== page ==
# Rand() doesn't randomizes properly [duplicate]

So, I'm currently reading a book about C and, in an exercise, I should do a program that would get input from user (a number between 1 and 12) and would "roll" that number of dice, and then display the results. The problem is, when it randomizes the dice numbers, all results are exactly the same. And I did use "srand((unsigned)time(NULL))" to seed. What could possibly be going wrong?

``````#include <stdio.h>
#include <stdlib.h>
#include <time.h>

int throw(void);

int main()
{
int many,x,sum;
sum = 0;

puts("R O L L ' E M !");
type:
printf("How many dice would you like to roll (1 - 12)? ");
scanf("%d",&many);
if(many>12) {
puts("You can roll up to 12 dice!");
goto type;}
if(many<1) {
puts("You need to roll at least one die!");
goto type;}

int num[many];

printf("\nRolling %d...\n",many);
puts("Here they come!");

printf(" ");
for(x=0;x<many;x++)     /* Shows which die it is */
{
if(x>=9)
printf("%d  ",x+1);
else
printf(" %d  ",x+1);
}
putchar('\n');
for(x=0;x<many;x++)     /* Thingy to illustrate the dice */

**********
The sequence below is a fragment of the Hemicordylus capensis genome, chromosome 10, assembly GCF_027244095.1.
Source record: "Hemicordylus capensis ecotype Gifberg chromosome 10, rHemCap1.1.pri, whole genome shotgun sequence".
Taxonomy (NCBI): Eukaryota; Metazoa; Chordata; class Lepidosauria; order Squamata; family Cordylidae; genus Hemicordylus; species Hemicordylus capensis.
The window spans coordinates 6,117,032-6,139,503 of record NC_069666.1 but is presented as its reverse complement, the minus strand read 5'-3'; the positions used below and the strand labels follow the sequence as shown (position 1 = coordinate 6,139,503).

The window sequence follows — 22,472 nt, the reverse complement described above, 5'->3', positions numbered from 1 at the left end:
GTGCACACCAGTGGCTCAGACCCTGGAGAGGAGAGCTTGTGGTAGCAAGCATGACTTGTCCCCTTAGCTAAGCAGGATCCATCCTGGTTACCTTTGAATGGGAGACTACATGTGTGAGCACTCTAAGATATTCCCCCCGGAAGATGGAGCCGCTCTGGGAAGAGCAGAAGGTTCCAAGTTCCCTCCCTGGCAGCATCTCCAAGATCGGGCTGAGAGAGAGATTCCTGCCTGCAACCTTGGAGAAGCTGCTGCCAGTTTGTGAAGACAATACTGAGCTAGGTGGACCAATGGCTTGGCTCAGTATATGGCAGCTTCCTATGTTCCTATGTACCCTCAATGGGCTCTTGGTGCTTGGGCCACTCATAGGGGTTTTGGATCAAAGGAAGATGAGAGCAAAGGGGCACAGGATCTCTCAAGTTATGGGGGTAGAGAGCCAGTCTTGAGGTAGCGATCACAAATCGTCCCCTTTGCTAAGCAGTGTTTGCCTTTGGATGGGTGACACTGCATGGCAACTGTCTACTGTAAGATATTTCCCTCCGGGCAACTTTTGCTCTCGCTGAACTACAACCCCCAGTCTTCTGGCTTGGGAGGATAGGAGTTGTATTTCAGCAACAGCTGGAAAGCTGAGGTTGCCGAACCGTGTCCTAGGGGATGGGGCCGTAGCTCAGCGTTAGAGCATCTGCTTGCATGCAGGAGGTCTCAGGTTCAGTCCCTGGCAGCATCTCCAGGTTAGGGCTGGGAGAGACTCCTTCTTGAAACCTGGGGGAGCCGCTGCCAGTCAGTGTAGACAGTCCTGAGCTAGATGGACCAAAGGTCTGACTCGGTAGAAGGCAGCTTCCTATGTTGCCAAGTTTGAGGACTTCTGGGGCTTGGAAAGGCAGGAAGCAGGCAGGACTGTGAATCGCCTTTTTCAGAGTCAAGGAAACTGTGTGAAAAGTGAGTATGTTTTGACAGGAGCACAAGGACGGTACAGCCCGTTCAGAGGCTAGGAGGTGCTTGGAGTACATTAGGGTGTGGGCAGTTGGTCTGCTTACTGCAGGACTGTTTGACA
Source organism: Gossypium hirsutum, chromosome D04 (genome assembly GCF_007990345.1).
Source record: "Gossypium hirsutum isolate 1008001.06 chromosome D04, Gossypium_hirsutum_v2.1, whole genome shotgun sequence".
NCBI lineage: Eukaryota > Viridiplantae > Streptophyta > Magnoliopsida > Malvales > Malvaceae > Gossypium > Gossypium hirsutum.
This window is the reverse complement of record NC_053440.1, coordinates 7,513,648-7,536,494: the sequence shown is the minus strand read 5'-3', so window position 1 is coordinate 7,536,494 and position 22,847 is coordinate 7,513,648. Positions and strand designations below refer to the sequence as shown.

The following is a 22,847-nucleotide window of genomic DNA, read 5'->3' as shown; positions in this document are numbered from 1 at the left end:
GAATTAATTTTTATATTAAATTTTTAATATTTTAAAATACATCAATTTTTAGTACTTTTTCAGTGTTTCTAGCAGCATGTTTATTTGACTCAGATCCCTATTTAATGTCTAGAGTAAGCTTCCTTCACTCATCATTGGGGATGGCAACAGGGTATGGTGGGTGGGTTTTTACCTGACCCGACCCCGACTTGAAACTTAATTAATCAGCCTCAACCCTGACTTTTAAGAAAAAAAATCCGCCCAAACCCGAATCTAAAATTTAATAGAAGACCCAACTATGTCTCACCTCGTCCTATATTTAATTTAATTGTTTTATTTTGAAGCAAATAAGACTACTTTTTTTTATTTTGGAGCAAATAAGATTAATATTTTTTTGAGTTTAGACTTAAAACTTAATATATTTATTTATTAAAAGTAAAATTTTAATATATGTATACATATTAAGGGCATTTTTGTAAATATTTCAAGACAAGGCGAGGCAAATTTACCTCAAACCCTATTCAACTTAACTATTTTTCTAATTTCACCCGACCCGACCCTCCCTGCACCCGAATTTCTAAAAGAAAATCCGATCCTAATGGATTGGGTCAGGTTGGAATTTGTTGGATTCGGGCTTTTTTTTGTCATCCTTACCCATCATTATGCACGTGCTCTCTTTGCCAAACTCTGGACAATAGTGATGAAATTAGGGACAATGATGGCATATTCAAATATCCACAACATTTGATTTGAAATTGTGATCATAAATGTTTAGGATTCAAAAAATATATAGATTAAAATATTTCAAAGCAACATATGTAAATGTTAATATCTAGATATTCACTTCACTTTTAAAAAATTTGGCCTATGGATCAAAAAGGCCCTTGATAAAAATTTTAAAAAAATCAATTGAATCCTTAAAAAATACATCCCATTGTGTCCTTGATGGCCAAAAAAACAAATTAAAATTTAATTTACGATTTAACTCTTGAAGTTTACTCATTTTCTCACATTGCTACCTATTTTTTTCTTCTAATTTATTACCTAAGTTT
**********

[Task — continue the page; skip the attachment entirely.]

printf("+---");
puts("+");
for(x=0;x<many;x++)     /* Shows dice results */
{
num[x] = throw();
printf("| %d ",num[x]);
sum = sum + num[x];
}
puts("|");
for(x=0;x<many;x++)       /* Thingy to illustrate the dice */
printf("+---");
puts("+");

printf("Total = %d",sum);    /* Shows total */
return(0);
}

int throw(void)  /* "Throws" the dice, by randomizing a number between 1 and 6 */
{
int n;

srand((unsigned)time(NULL));  /* seed */
n = rand() % 6 + 1;           /* randomizes and limits from 1 to 6 */
return(n);
}
``````
-

## marked as duplicate by Jesse Good, Simon Mourier, KillianDS, Juraj Blaho, πάντα ῥεῖSep 24 '13 at 6:29

you only need to call `srand` once –  Bryan Chen Sep 24 '13 at 6:09
Take a look at the first answer to this question stackoverflow.com/questions/4195958/… –  olevegard Sep 24 '13 at 6:09
Thank you xlc! I took srand off the throw function and put it at the beggining of the main function. It works now. Thanks! –  Gabriel Taets Sep 24 '13 at 6:12

You are calling `srand` before for each call to `rand`. `srand` initializes the algorithm with a seed. Probably because of the short time between the calls, the timestamp is the same, therefore the seed. As a result, you reinitialize the algorithm with the same value, therefore producing the same sequence of numbers. The solution is to call `srand` only once per thread.